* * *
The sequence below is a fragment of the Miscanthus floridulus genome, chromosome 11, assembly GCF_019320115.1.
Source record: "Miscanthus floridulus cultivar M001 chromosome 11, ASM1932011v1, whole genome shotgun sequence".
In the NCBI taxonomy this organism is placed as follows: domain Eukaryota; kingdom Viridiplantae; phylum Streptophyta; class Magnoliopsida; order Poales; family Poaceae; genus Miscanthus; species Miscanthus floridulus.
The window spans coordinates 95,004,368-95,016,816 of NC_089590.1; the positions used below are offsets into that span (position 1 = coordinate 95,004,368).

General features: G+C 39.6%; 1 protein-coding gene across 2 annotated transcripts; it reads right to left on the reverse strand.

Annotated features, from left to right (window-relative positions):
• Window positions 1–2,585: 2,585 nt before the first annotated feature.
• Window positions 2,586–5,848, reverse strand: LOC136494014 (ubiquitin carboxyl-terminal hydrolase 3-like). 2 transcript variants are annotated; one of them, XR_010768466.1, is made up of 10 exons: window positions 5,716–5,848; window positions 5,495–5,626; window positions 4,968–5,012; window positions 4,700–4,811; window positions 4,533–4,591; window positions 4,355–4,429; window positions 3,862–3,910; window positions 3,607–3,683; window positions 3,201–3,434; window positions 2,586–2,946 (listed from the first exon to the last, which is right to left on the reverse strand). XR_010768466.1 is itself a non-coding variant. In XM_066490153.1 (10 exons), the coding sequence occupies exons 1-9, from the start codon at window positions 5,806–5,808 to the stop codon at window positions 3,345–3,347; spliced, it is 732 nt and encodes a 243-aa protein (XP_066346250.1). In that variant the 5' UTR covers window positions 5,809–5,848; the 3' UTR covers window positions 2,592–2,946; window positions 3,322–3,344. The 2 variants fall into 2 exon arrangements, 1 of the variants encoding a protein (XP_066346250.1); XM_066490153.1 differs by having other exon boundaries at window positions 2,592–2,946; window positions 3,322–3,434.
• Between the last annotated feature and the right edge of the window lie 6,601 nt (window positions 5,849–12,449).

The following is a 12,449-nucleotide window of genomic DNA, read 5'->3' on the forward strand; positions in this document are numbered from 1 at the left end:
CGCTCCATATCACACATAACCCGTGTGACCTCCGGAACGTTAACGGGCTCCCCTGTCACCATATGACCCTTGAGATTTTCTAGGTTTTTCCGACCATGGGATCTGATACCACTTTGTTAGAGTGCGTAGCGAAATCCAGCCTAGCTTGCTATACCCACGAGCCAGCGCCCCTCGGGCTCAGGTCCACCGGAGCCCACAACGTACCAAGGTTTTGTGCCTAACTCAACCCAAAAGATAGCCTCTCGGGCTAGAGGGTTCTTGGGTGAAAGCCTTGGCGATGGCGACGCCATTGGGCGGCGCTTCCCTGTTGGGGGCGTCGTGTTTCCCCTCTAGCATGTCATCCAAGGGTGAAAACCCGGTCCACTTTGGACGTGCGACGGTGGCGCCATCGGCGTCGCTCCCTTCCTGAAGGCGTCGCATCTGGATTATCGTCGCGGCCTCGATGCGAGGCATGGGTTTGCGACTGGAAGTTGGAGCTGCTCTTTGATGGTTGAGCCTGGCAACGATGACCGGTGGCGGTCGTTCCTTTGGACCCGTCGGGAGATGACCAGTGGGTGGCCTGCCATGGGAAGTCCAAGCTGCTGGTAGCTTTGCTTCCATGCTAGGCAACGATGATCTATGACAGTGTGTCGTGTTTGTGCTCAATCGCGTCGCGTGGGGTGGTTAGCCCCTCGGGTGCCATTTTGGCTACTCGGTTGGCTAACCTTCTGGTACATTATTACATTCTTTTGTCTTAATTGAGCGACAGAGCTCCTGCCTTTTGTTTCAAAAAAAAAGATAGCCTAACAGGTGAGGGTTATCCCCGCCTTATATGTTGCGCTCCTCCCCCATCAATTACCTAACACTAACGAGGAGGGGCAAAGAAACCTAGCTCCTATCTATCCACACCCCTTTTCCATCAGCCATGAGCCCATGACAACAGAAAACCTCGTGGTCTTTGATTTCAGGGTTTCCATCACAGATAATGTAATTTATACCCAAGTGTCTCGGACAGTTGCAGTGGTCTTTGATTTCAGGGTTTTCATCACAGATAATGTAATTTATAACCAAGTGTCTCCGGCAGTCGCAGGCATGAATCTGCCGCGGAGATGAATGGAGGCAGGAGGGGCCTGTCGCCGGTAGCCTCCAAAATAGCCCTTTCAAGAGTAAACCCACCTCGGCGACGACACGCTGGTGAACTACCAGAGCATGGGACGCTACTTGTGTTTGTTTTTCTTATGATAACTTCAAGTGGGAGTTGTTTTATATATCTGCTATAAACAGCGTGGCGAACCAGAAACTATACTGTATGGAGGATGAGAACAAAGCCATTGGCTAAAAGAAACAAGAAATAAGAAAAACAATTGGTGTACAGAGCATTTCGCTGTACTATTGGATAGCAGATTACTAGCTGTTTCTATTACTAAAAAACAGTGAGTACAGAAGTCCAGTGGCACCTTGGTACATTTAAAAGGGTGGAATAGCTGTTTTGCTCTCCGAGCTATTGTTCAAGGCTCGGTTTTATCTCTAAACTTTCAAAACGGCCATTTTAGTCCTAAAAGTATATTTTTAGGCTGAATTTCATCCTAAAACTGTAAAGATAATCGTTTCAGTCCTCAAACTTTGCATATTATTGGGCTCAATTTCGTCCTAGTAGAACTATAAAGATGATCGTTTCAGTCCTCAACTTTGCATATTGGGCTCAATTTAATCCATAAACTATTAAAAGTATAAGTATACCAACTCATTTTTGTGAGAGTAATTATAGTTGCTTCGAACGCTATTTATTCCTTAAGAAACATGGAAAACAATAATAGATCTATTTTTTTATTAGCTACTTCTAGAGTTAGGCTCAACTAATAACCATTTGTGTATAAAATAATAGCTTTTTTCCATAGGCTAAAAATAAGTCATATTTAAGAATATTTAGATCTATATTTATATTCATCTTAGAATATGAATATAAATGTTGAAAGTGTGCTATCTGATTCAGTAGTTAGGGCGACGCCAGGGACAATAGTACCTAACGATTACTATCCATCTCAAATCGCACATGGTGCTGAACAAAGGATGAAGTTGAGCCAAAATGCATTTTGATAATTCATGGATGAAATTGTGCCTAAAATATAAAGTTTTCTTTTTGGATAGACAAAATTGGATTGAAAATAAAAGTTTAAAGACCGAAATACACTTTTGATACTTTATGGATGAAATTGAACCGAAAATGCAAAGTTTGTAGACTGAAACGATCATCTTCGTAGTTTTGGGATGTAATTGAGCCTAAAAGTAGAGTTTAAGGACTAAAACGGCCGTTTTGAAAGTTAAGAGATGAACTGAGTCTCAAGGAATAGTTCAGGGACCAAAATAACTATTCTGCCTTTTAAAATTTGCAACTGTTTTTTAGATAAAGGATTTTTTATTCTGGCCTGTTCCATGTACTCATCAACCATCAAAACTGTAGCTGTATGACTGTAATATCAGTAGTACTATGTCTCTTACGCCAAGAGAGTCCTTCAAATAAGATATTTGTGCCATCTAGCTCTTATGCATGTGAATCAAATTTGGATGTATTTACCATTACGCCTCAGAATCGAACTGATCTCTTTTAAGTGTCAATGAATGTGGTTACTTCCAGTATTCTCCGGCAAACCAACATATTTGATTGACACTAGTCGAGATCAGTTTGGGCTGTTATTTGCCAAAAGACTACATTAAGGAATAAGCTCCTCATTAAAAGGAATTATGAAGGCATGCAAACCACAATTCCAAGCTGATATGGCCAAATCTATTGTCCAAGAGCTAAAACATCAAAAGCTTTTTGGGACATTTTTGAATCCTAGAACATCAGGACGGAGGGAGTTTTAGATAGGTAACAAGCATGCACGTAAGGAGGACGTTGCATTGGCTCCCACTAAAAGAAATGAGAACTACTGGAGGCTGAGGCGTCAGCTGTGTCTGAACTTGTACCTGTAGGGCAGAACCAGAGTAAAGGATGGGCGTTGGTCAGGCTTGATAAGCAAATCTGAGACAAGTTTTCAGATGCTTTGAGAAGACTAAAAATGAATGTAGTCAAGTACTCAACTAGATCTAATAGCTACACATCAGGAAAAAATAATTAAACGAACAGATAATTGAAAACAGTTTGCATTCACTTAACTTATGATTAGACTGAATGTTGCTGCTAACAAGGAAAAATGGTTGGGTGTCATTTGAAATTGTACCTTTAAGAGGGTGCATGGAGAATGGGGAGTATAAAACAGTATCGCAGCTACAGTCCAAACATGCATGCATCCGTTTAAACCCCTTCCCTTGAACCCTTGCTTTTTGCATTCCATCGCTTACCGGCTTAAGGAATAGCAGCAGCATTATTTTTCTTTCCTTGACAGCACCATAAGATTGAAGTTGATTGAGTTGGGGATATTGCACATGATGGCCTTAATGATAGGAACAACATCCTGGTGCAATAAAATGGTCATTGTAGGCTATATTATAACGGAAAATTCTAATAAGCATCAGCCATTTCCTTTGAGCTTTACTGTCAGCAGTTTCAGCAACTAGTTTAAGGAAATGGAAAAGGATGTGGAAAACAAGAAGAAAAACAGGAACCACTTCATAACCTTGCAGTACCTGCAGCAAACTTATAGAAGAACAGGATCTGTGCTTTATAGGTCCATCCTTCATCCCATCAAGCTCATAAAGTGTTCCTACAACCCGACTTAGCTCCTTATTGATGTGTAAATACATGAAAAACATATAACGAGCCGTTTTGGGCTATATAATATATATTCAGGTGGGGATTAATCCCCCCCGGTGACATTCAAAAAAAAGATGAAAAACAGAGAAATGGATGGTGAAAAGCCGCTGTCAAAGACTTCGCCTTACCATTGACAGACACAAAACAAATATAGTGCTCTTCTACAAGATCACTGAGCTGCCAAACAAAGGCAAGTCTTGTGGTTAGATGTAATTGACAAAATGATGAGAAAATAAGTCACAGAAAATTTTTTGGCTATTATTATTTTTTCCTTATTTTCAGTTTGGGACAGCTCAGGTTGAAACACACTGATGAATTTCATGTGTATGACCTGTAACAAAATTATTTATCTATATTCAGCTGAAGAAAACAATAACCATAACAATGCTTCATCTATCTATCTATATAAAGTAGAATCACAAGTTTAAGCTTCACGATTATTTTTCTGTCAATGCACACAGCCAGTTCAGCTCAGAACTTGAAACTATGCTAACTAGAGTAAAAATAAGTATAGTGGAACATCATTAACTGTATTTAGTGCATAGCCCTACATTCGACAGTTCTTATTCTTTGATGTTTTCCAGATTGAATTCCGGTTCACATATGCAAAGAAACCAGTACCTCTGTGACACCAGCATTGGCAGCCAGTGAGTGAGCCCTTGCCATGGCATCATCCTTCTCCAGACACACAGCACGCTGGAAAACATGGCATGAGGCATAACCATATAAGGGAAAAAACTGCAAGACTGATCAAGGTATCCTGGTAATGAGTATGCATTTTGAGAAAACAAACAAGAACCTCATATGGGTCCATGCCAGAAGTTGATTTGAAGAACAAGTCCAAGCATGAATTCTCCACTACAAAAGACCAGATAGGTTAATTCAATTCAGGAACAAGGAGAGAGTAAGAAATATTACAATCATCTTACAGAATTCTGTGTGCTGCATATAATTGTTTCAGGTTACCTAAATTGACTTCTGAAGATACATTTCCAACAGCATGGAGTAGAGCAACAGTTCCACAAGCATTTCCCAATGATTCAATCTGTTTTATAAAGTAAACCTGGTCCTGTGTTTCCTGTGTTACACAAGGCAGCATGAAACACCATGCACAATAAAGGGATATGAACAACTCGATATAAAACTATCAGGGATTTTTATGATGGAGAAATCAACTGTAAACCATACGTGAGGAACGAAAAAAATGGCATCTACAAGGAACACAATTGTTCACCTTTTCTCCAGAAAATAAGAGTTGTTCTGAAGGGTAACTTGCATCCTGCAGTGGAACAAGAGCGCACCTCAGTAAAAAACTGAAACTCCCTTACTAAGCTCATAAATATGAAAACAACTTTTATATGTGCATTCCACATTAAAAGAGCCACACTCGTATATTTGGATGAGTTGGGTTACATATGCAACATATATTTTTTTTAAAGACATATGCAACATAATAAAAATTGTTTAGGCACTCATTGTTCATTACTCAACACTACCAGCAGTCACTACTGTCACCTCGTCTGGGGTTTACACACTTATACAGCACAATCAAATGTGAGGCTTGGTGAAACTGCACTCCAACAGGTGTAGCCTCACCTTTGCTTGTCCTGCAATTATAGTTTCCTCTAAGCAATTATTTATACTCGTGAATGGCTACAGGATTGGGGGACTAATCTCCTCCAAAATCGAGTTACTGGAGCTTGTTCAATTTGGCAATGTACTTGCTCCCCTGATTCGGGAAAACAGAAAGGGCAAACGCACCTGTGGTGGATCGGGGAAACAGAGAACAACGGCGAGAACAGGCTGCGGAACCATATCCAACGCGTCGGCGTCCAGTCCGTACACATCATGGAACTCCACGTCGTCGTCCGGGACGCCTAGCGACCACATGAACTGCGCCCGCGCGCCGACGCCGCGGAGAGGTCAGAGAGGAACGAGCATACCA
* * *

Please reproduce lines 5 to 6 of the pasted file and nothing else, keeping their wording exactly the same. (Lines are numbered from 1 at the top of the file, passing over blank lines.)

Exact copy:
General features: G+C 39.6%; 1 protein-coding gene across 2 annotated transcripts; it reads right to left on the reverse strand.

Annotated features, from left to right (window-relative positions):